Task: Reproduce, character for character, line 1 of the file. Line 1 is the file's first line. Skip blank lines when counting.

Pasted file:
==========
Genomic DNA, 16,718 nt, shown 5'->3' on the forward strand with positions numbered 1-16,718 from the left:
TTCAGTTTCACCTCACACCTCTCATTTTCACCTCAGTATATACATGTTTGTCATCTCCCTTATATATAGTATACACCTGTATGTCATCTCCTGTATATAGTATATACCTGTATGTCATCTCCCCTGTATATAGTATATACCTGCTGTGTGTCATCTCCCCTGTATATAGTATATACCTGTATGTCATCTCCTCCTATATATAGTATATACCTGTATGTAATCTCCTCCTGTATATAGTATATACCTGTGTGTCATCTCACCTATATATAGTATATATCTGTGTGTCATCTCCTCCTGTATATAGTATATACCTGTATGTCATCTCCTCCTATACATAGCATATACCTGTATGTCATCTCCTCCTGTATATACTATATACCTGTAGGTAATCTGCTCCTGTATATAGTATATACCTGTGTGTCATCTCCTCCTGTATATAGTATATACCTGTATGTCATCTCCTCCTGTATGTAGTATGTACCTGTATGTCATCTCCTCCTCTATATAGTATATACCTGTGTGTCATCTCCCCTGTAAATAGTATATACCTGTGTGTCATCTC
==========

Genomic DNA, 16,718 nt, shown 5'->3' on the forward strand with positions numbered 1-16,718 from the left: